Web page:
Dilley attended the meeting at Life Center’s main campus in central Tacoma where Curry announced his departure. She said she was disappointed by his statement, feeling it belittled his accuser, an ex-employee who was in her 20s when she worked for the church.
Dilley’s complaint cites other examples of Curry’s behavior that troubled her. They included isolating female employees and church members and spending time alone with them on numerous occasions, and promoting an outreach ministry that featured one-on-one counseling of prostitutes and women known to be victims of sex trafficking.
Reached Monday, Curry replied with a short statement denying the allegations.
“More outrageous false accusations,” he said. “Saddened to see some are opportunistically trying to hinder the forward work of the ministry. I categorically deny all of it.”
Adultery and extramarital affairs aren’t crimes, but church by-laws frown on them among leaders. Grounds for discipline of church leaders include “moral failure involving sexual misconduct.”
Separately, Life Center’s employee handbook states that the organization is “committed to equal employment opportunity.” It lists “sexual or other unlawful harassment” as an example of employee misconduct.
The EEOC investigates claims of discrimination based on race, sex, age and other categories that fall under the umbrella of civil rights protections. The state Human Rights Commission also investigates such claims under state law.
Findings from the two agencies have no independent force but can be used in future legal actions.
While religious organizations are exempt from some aspects of employment law, they are not immune to sexual harassment lawsuits. The national Assemblies of God organization addresses the issue on its website, explicitly noting federal rules.
“Is a church (or other employer) liable for acts of sexual harassment committed by its workers?” According to the EEOC guidelines, the answer is ‘Yes.’ “
Dilley said she was disappointed by the church’s 2015 investigation of Curry, which led to a vote of confidence in his continued leadership. Key witnesses weren’t interviewed, she said, and church board members criticized her for raising concerns.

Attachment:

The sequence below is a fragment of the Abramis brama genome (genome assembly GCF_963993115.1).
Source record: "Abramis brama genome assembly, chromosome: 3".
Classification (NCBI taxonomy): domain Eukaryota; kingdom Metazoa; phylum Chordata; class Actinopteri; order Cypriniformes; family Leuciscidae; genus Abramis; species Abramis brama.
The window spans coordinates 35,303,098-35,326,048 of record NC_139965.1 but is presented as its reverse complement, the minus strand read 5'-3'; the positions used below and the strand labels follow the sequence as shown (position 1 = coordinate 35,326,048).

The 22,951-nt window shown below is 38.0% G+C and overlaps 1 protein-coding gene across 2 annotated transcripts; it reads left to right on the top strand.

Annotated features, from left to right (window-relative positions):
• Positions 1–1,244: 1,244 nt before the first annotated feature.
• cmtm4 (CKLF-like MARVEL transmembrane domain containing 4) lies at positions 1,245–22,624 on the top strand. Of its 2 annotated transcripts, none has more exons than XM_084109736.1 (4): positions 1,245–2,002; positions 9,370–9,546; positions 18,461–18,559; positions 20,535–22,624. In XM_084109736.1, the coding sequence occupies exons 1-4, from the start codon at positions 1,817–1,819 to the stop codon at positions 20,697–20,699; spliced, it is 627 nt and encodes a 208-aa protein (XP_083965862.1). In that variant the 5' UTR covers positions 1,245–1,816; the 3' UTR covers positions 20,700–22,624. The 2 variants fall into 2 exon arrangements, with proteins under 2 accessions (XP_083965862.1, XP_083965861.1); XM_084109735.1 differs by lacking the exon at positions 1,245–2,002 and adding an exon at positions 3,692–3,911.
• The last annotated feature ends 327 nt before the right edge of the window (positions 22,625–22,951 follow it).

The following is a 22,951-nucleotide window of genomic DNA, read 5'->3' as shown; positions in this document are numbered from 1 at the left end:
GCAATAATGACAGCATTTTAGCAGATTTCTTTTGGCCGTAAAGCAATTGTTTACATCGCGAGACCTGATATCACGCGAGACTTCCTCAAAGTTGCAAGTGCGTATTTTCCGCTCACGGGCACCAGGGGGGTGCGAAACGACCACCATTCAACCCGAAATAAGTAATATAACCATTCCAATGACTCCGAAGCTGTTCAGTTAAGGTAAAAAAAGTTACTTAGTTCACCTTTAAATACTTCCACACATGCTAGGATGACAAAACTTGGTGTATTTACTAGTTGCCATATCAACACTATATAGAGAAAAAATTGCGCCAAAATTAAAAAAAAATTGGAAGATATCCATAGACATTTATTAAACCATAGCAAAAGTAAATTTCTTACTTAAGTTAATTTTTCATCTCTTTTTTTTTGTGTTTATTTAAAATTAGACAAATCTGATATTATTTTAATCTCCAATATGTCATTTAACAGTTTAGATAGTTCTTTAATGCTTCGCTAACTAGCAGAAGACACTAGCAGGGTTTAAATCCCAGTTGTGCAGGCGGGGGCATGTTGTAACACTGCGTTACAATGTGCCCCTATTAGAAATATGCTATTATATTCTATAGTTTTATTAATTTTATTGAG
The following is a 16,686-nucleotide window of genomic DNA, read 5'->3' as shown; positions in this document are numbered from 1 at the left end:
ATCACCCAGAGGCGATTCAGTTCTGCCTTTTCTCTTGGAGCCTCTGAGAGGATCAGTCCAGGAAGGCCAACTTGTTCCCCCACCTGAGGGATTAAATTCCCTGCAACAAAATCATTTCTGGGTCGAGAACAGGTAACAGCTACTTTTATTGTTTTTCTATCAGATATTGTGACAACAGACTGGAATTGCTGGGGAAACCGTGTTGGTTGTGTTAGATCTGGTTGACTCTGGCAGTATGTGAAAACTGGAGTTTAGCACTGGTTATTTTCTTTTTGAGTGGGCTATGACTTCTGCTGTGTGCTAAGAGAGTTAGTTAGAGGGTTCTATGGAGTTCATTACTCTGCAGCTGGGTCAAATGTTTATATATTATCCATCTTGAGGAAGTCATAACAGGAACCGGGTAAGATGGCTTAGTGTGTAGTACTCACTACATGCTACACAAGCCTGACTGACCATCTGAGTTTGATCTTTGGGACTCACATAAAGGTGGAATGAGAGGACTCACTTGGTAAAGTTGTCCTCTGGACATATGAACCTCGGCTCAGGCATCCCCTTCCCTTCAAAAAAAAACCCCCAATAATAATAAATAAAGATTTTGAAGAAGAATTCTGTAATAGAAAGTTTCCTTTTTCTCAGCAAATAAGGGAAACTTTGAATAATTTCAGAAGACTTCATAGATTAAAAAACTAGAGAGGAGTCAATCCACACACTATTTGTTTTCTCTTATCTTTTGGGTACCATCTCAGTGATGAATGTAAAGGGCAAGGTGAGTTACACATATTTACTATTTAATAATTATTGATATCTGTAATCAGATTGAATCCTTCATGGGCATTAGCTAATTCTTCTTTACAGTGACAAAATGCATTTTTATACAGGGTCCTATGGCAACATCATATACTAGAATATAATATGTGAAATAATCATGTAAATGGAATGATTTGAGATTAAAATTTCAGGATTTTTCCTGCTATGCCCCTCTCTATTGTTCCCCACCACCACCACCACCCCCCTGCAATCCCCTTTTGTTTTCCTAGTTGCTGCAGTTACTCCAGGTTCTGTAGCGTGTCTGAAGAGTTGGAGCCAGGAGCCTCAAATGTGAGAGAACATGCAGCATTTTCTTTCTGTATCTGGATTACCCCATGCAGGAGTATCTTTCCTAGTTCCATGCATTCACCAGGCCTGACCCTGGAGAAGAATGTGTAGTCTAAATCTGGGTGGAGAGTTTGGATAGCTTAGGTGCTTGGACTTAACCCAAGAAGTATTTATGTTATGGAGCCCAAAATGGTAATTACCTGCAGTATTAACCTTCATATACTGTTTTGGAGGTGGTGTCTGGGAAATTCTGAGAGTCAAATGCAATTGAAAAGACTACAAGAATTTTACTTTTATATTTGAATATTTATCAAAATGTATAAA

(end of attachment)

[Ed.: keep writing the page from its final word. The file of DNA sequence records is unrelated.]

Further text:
Though the inquiry was presented as independent at the time, conducted by an outside law firm, Dilley described it as “an internal investigation in disguise,” designed to protect Curry and the church rather than addressing the concerns of women who came forward.
Women who spoke out about Curry’s behavior were portrayed as “crazy” or having drinking problems, Dilley said. Those who listened to them, including Dilley, were told they were on a witch hunt.
“Three years ago, one woman came forward with the highest allegation of an affair,” Dilley said. “At that time, she was being portrayed as crazy. Now a second woman has come forward. I’m hearing that she’s being painted as crazy. I’m hearing that there’s a third woman who has come forward and this was literally in the last week.
“Do we have three crazy women? What do these women have to gain by coming forward? They have been hurt. They’re going to get slaughtered in social media. I’m proud of the women that are willing to come forward, so how could I not come forward? They’re being brave. How can I not be brave? I know I’m gonna get lambasted on social media. I just knew I couldn’t say nothing.”
Dilley’s complaint includes correspondence from 2015 and 2016 between another high-ranking Life Center church member and a Northwest Ministry Network official. The News Tribune is not naming the church member, who requested confidentiality, citing threats from other church members.
The church member’s correspondence recounts many of the same incidents mentioned in Dilley’s complaint, including an account of personal discussions with the married church member who described an affair with Curry.
The member also described Curry discussing advice to other pastors who had extramarital affairs. Reportedly, Curry recommended withholding such information from state authorities at the Northwest Ministry Network, though he couched it in a metaphor:
“I have, on a number of occasions, heard Dean say the following in regards to keeping secrets: ‘If you have a secret, tell a rabbit. Then shoot the rabbit.’”